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MongoDB Indexing Tip #3: How to Deal with Too Many Fields

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[Editor's note: This is part 3 of a series of tips for MongoDB. Check out tip #1 and tip #2 as well.]

The Problem

There are situations where your documents have many different fields and you want to be able to query efficiently on any of them. Say you have a document describing a person:

{
    _id: 123,
    firstName: "John",
    lastName: "Smith",
    age: 25,
    height: 6.0,
    dob: Date,
    eyes: "blue",
    sign: "Capricorn",
    ...
}

Then you may want to find all people with blue eyes, a certain height, by last name, etc. Say you have dozens of such properties, or you may not even know in advance what they will be, or they vary on a per document basis… How can you use indexing to quickly resolve these queries? Obviously it would be expensive and impractical to create an index on each of those fields.

Solution #1: Compound Index on Name and Value

Let’s start with the schema design and leverage the power of JSON by using a list to store all the properties:

{
    _id: 123,
    props: [
    { n: "firstName", v: "John"},
    { n: "lastName", v: "Smith"},
    { n: "age", v: 25},
    ...
    ]
}

The index to create here is a compound on the name and value fields within the list. To illustrate this, let’s create millions of documents with dummy properties (“prop0” through “prop9”) that take a random value between 0 and 1000.

> for (var i = 0; i < 5000000; ++i) { var arr = []; for (var j = 0; j < 10; ++j) { arr.push({n: "prop" + j, v: Math.floor(Math.random() * 1000) }) }; db.generic.insert({props: arr}) }
> db.generic.findOne()
{
  "_id": ObjectId("515dd3b4f0bd676b816aa9b0"),
  "props": [
    {
      "n": "prop0",
      "v": 40
    },
    {
      "n": "prop1",
      "v": 198
    },
...
    {
      "n": "prop9",
      "v": 652
    }
  ]
}
> db.generic.ensureIndex({"props.n": 1, "props.v": 1})
> db.generic.stats()
{
  "ns": "test.generic",
  "count": 5020473,
  "size": 1847534064,
  "avgObjSize": 368,
  "storageSize": 2600636416,
  "numExtents": 19,
  "nindexes": 2,
  "lastExtentSize": 680280064,
  "paddingFactor": 1,
  "systemFlags": 1,
  "userFlags": 0,
  "totalIndexSize": 1785352240,
  "indexSizes": {
    "_id_": 162898624,
    "props.n_1_props.v_1": 1622453616
  },
  "ok": 1
}

As you can see the index size is quite large at 1.6GB, since we are storing both the name of the property and its value in the index. That is the price of getting a generic index! Now on to querying… Let’s find documents where “prop1” is 0:

> db.generic.findOne({"props.n": "prop1", "props.v": 0})
{
  "_id": ObjectId("515dd4298bff7c34610f6ae8"),
  "props": [
    {
      "n": "prop0",
      "v": 788
    },
    {
      "n": "prop1",
      "v": 0
    },
...
    {
      "n": "prop9",
      "v": 788
    }
  ]
}
> db.generic.find({"props.n": "prop1", "props.v": 0}).explain()
{
  "cursor": "BtreeCursor props.n_1_props.v_1",
  "isMultiKey": true,
  "n": 49822,
  "nscannedObjects": 5020473,
  "nscanned": 5020473,
  "nscannedObjectsAllPlans": 5020473,
  "nscannedAllPlans": 5020473,
  "scanAndOrder": false,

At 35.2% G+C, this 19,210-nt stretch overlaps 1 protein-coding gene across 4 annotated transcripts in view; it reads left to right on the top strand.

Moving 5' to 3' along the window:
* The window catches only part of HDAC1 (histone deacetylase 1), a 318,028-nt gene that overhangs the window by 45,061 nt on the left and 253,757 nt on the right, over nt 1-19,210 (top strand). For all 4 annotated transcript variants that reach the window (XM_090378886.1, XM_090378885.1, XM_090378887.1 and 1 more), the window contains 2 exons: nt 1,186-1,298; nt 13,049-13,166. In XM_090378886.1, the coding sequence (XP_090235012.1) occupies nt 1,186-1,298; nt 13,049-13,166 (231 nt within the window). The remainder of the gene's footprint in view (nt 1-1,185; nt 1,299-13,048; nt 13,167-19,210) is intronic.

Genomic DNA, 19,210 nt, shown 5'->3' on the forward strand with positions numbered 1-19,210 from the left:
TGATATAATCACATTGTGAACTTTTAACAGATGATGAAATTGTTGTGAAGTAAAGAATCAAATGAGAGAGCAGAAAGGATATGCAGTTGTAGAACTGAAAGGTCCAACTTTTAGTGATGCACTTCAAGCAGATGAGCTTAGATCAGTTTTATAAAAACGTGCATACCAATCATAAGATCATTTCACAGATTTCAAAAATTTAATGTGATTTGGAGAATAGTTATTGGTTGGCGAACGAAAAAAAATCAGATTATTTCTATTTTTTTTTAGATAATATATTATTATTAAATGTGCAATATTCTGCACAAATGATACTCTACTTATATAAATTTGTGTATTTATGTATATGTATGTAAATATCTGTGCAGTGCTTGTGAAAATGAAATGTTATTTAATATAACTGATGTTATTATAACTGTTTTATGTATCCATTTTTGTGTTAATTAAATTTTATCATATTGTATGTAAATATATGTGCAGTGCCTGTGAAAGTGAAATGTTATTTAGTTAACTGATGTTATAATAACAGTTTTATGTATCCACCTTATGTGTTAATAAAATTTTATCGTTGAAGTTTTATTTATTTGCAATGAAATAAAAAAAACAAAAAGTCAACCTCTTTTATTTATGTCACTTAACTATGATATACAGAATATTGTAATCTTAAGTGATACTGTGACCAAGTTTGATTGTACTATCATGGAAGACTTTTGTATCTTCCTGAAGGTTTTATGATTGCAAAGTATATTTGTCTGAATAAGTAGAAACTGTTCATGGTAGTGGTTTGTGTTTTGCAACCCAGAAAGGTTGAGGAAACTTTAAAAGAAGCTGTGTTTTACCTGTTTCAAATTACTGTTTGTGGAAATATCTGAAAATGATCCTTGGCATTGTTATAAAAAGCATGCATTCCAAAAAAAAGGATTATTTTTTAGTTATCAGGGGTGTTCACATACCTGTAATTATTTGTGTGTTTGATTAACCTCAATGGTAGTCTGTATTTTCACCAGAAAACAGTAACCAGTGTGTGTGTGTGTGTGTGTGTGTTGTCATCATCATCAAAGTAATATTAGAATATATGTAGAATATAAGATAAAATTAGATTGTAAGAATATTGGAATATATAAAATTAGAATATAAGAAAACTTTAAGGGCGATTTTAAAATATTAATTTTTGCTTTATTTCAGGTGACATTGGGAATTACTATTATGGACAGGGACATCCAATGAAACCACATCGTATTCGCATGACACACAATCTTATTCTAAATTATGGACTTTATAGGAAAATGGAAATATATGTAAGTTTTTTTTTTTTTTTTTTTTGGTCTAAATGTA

"indexOnly": false,
  "nYields": 0,
  "nChunkSkips": 0,
  "millis": 252028,
  "indexBounds": {
    "props.n": [
      [
        "prop1",
        "prop1"
      ]
    ],
    "props.v": [
      [
        {
          "$minElement": 1
        },
        {
          "$maxElement": 1
        }
      ]
    ]
  },
  "server": "agmac.local:27017"
}

This does not give the expected result: it matches 50k records and takes 252s! The reason is that, as per the query language, n=”prop1” and v=0 do not need to be within the same subdocument as long as they are within the same document. Basically it considers all combinations of “n” and “v” within a document and matches more than it should. While you can debate this choice for the query language, the way to force a specific subdocument to match is to use “$elemMatch”:

> db.generic.findOne({"props": { $elemMatch: {n: "prop1", v: 0} }})

Now, how is the index used and how long does it take MongoDB v2.2 to find the documents? let’s see:

> db.generic.find({"props": { $elemMatch: {n: "prop1", v: 0} }}).explain()
{
  "cursor": "BtreeCursor props.n_1_props.v_1",
  "isMultiKey": true,
  "n": 5024,
  "nscannedObjects": 5020473,
  "nscanned": 5020473,
  "nscannedObjectsAllPlans": 5020473,
  "nscannedAllPlans": 5020473,
  "scanAndOrder": false,
  "indexOnly": false,
  "nYields": 0,
  "nChunkSkips": 0,
  "millis": 278784,
  "indexBounds": {
    "props.n": [
      [
        "prop1",
        "prop1"
      ]
    ],
    "props.v": [
      [
        {
          "$minElement": 1
        },
        {
          "$maxElement": 1
        }
      ]
    ]
  },
  "server": "agmac.local:27017"
}

It now returns the proper 5024 documents… But the result is just as slow! As you can see in the explain output, the reason is that the range on the “v” field is still open-ended. Why is that? Let’s back up for a second: if not using $elemMatch, then all combinations of fields can be a match. It would be impossible to build an index to back it up since there would be way too many combinations. So the choice was made for MongoDB to put the values of a subdocument in the same btree bucket and to ignore combinations (basically the behavior of $elemMatch). But so why is the $elemMatch query still slow then? That is due to a shortcoming that got fixed in v2.4, see SERVER-3104. Upgrading to 2.4, you will see this: